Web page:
“Some mother’s simply can’t breastfeed,” he said. “Sometimes, babies have particular nutrition needs that can’t be fully met by breast milk and need formula supplementation. Even before this shortage, many mothers rely on particular formulas based on needs like allergies; sometimes the nutritional intake needs to be soy-based, for instance.”

Fortunately, Memorial Hermann – The Woodlands has a premier lactation service that Giannotti and his practice make full use of. “We can help, even weeks after the typical learning period, teach women how to properly breastfeed. This can also be a positive opportunity for those mothers who were on the fence about whether or not they wanted to breastfeed; we can address their concerns and also help extend the breastfeeding period for those mothers who already do so.”

When asked about the possibility of mothers using home-recipe alternatives, Giannotti stresses that he has heard from several pediatricians that it is not a good idea. “OBGYNs and pediatricians talk to each other, and they’ve told me that they can’t recommend that families create their own formulas, nor should they dilute their existing formulas to stretch them out. While it might help in the short term, the long-term effects could be dangerous.”

In fact, the Food and Drug Administration issued this warning on the matter:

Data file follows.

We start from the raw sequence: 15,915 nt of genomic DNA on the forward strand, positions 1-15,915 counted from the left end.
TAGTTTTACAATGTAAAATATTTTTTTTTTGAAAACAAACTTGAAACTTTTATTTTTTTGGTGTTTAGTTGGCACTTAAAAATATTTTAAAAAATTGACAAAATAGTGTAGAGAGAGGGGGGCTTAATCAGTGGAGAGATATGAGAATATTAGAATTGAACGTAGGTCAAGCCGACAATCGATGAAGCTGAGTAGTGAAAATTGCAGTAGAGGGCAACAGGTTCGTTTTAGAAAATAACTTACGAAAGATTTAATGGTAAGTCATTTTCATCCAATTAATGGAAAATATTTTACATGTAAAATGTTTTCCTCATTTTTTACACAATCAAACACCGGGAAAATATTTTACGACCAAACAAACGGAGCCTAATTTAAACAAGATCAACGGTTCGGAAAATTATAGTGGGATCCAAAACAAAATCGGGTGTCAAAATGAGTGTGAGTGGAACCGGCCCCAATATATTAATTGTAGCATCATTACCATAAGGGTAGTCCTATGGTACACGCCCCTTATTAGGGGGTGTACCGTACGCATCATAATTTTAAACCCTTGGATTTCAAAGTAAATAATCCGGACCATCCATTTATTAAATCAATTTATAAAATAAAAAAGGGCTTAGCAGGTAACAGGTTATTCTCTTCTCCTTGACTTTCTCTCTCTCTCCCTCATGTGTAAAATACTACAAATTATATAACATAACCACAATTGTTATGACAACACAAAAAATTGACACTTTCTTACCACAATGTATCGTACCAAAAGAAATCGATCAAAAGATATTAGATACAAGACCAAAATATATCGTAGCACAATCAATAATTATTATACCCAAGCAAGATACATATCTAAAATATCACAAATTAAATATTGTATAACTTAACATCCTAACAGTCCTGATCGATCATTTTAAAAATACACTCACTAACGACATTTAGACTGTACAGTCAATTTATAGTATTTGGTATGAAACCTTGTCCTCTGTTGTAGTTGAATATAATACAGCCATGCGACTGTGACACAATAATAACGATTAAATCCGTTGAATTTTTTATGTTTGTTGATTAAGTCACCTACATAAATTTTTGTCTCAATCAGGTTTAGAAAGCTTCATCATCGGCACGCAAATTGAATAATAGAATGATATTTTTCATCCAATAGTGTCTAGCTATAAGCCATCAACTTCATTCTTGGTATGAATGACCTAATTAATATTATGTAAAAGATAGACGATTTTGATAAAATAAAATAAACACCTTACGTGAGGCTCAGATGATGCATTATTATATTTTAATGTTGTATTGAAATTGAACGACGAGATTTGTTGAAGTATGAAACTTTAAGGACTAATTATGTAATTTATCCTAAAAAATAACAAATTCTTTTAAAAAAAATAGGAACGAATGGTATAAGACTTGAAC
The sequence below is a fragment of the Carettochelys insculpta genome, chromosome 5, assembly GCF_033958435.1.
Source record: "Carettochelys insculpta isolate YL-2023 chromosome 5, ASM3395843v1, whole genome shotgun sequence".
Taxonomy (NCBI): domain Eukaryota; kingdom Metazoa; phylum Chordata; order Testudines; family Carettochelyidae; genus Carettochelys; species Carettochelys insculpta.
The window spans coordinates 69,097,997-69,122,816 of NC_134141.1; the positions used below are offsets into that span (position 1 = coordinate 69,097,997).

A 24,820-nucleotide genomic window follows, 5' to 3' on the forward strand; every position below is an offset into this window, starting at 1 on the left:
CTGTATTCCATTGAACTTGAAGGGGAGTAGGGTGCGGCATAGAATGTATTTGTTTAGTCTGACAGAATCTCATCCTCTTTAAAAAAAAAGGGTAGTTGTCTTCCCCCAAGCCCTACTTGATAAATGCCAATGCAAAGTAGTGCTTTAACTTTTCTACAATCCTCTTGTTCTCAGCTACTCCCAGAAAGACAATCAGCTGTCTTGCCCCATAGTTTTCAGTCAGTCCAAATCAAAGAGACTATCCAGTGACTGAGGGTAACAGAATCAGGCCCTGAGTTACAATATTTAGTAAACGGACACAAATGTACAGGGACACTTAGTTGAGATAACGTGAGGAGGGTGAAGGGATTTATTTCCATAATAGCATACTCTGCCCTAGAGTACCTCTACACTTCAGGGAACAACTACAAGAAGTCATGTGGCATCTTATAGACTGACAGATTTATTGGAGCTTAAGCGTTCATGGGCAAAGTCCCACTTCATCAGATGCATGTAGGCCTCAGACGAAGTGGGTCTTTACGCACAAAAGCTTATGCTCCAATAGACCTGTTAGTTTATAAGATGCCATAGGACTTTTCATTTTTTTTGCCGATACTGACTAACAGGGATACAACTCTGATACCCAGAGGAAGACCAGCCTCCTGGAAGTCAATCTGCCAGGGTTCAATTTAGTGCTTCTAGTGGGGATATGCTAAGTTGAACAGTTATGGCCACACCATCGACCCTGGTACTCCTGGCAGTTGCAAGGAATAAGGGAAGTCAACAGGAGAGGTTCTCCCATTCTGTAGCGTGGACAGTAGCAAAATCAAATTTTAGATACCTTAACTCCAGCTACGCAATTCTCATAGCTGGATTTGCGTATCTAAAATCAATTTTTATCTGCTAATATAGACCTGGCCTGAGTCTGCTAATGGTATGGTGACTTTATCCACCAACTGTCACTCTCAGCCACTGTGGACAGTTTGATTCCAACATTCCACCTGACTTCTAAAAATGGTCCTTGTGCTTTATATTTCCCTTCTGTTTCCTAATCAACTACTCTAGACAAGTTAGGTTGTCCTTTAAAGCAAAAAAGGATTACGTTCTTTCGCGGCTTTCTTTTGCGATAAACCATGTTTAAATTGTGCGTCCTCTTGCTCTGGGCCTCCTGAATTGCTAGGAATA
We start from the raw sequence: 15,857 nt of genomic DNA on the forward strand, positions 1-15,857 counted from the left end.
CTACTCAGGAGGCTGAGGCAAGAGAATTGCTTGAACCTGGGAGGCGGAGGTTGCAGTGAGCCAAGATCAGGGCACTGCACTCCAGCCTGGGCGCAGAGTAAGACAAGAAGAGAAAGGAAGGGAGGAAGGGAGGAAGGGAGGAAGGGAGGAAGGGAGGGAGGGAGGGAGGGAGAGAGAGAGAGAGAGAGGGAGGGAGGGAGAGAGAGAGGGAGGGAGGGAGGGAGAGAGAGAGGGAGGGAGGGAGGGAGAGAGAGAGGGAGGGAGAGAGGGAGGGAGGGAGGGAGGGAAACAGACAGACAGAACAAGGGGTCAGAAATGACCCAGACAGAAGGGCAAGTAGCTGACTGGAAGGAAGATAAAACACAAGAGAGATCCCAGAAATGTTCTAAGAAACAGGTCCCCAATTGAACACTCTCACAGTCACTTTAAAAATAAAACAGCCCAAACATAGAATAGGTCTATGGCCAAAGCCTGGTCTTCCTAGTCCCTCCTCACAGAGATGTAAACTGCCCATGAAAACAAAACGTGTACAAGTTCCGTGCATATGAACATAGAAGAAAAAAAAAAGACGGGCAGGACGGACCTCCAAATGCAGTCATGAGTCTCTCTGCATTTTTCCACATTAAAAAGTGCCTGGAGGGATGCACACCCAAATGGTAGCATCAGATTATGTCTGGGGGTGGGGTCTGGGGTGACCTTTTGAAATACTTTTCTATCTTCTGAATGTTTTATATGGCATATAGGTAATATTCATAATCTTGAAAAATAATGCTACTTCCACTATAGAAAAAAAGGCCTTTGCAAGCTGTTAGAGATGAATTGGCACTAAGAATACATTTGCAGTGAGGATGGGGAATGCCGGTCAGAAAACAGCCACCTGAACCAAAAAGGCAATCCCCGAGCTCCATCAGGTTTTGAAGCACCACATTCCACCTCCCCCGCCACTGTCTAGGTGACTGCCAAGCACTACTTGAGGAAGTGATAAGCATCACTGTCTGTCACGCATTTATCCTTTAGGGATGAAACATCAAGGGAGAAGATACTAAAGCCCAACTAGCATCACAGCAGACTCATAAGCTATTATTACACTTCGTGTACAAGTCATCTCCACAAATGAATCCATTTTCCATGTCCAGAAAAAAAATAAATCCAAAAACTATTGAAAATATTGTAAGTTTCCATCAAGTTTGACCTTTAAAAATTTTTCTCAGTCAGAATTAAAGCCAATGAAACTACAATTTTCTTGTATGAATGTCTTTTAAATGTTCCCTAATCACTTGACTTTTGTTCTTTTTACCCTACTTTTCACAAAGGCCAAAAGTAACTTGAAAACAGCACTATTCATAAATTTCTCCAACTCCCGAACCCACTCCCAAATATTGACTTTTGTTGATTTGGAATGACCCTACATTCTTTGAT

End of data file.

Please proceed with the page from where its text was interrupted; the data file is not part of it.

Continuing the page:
The FDA advises parents and caregivers to not make or feed homemade infant formula to infants. Homemade infant formula recipes have not been evaluated by the FDA and may lack nutrients vital to an infant’s growth. It is important for parents and caregivers to remember that infant formula can be the sole source of nutrition for infants and is strictly regulated by the FDA.

Dr. Giannotti reveals that several Facebook groups have sprung up as mothers help each other. “I suggest those searching for formula find those groups on Facebook, or order through Amazon, as long as they can confirm the authenticity and safety of what they purchase.” He is joyful in hearing about the number of mothers who – despite their own trepidations – form a communal bond to ensure maximum benefit for their children.

When can we see the shelves fill back up?

“This is a tough situation, especially for postpartum mothers,” said Giannotti. “People tend to panic-buy, and that coupled with how quickly this situation came about, practically with no warning, made this an odd predicament that largely went unnoticed until it was too late.”

A best-guess scenario is that this situation could last for another two months. Not only is time needed for the Abbott plant in Michigan to resolve its issues and start back up – a conservative estimate being about two weeks – but then enough of the product has to be manufactured, packaged, and distributed.

“There is hope around the corner,” said Giannotti. “As long as people use their common sense and common courtesy, and as long as we have resources like my practice and the wonderful people at Memorial Hermann here in The Woodlands, with good judgment these families can get through this.”

Comments •
Log In to Comment